Library Love

The Westport Library’s winter book sale starts this Saturday (March 13) and runs through Tuesday.  Westport author and media critic Eric Burns is — like many Westporters — a huge Westport Library fan.  Unlike the rest of us, he’s put his thoughts down in (appropriately) words.  He writes:

As an author, I make unusual requests of the Westport Public Library.  I do not ask for the latest James Patterson; I ask for the oldest John Adams.  I do not ask for that volume of short stories John Grisham just wrote; I ask for that volume of even-shorter letteres Theodore Roosevelt wrote to his children a century ago. 

I do not want to rent time on the computers; I want to borrow a 200-year old pamphlet from a branch library in Nova Scotia through the Inter-Library Loan program, or ILL, an acronym that does double duty, for it also describes how Susan Madeo, who heads the ILL program, surely reacts when she sees me coming through the door with another of my arcane requests.

Then again, I do double duty myself, for I also use the library as a normal patron — finding books that are already on the shelves, annoying no one with requests for esoterica.

In both capacities, I find that it is the people, not the building, not even the books, that are most satisfying to me.  Never in my life have I met a collection of men and women who so cordially attend to the needs of young and old, pushy and modest, erudite and bumbling, pleasant and grumpy.

The Westport Public Library's architectural has always been controversial. The intelligence, creativity, helpfulness and warmth of its staff is never in doubt.

I am pleased to be well acquainted with the 2 people who run the library.  Maxine Bleiweis and George Wagner have assembled an extraordinary staff of intelligent, competent, charming and eagerly helpful people, so extraordinary that I want to take advantage of their services even when I could figure out something for myself.  I want to enjoy their conversation, their company.  I want to take up their time.

It is said that the Westport Public Library is not a warm, inviting structure.  It isn’t.  The people who work there, however, make it the coziest, most inviting place in town.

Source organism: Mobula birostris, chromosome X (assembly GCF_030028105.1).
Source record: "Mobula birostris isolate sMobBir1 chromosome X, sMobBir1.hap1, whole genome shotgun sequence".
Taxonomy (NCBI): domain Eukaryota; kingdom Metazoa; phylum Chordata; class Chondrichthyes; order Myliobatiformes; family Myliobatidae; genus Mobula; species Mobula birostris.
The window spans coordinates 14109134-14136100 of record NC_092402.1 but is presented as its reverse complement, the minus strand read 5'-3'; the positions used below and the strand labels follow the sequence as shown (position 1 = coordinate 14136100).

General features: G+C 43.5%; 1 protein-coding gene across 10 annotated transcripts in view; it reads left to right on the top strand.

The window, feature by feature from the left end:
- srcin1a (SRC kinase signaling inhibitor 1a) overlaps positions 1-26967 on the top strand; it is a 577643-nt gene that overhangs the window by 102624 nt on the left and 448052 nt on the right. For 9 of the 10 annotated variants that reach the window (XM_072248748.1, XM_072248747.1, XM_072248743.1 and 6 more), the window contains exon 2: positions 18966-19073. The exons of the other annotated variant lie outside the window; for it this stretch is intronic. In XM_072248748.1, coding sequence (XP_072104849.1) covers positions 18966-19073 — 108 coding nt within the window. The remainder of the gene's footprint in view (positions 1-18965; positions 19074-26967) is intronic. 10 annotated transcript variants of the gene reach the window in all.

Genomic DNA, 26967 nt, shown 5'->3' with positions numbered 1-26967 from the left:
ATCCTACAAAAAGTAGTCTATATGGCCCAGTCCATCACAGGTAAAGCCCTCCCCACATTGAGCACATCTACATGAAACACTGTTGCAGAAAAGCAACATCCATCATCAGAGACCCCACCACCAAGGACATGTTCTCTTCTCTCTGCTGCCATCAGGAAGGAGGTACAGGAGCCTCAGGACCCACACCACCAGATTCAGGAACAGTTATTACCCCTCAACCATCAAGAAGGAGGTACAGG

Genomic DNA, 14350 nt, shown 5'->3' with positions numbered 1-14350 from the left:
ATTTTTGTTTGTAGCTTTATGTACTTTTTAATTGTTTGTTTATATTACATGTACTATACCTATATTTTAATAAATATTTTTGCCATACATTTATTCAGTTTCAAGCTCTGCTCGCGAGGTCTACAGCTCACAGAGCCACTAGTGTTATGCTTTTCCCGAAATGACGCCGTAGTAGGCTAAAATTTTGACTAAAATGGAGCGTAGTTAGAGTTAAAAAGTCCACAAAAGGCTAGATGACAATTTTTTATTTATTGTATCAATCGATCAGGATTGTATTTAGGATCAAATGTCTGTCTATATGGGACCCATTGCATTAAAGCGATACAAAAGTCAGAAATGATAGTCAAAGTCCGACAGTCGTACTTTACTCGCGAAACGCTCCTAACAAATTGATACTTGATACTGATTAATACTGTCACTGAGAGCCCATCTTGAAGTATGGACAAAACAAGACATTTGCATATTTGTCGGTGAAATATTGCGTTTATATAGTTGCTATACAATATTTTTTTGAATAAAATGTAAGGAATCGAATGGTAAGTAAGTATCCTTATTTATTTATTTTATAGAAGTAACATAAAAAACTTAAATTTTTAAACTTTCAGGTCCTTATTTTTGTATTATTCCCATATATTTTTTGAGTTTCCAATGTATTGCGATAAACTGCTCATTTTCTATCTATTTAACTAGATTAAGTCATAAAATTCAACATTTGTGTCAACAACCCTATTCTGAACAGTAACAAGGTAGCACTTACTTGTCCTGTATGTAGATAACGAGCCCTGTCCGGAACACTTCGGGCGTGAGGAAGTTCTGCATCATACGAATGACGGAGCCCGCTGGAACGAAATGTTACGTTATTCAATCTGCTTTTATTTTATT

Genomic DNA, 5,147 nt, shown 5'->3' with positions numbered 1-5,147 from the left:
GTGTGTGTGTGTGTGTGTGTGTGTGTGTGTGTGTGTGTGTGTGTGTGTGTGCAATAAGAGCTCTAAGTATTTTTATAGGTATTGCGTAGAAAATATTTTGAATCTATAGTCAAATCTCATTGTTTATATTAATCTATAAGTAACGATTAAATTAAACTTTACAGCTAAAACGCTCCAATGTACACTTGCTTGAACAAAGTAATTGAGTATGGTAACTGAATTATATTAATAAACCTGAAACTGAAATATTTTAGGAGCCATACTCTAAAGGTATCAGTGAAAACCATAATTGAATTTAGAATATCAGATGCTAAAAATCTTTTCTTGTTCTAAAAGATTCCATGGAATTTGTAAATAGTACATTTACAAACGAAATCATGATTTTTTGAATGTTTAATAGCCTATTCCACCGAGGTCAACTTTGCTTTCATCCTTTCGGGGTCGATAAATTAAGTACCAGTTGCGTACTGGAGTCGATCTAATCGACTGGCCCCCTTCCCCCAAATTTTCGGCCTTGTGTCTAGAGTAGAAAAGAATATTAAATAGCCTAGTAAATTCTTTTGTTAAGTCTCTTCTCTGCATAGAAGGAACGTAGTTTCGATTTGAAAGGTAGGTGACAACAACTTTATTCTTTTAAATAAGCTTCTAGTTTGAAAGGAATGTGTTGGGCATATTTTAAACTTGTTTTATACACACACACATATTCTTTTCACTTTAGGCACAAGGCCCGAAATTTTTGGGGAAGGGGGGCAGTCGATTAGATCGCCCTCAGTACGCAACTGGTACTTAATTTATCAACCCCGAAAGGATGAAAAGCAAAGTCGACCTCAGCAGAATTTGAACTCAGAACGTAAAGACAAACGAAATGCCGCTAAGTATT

Maybe there’s something else I could order from that branch library in Nova Scotia.

(Eric Burns’s forthcoming book, “Invasion of the Mind Snatchers: Television’s Conquest of America in the Fifties,” will be published in September.  The acknowledgments page will be full of names from the Westport Public Library, where he appears to discuss the book, also in the fall.)

4 responses to “Library Love

  1. Libraries are terrific places and a bargain to boot. Every year, I take a course at NCC to keep my mind active. This year, for various reasons, I neglected to sign up at NCC. Instead, I have found a wealth of informative programs at all the local libraries. There are some weeks where I have a hard time choosing between a program at Westport Libary or Wilton. Libraries have become community centers and aren’t we the better for it?

  2. The Dude Abides

    Amen to Eric’s comments. I do, however, want Grisham’s latest book of short stories and find them readily. But can they please do something about those screaming children upstairs???
    I was taught that the library should be a sanctity for peace and quiet. The Westport library has become an extension of the YMCA in noise pollution.

  3. Deirdre O'Farrelly

    We love the library, and I have to mention the wonderfully helpful staff up in the children’s library, numerous times they have helped find vast amounts of information for school projects, getting interested themselves in the process and ferrying me along with them on the journey along with my youngest child, also helping him find the latest books on tape that he wants for that long car trip or when home sick. Thank you
    sorry – where’s the noise pollution?

  4. Grumpy Old Man

    Ms. O’Farrelly: The noise pollution is the shrieking of young children on the second level, the rather open and loud verbal conversations at the desk and the irritating teenage giggling in the computer section. This is fine for the thirty-something Stepford wives who frequent the library every day but I find it rather disrespectful to those of us who work and attemt to focus our dementia ridden minds in such a setting and grew up in a much different libary environment.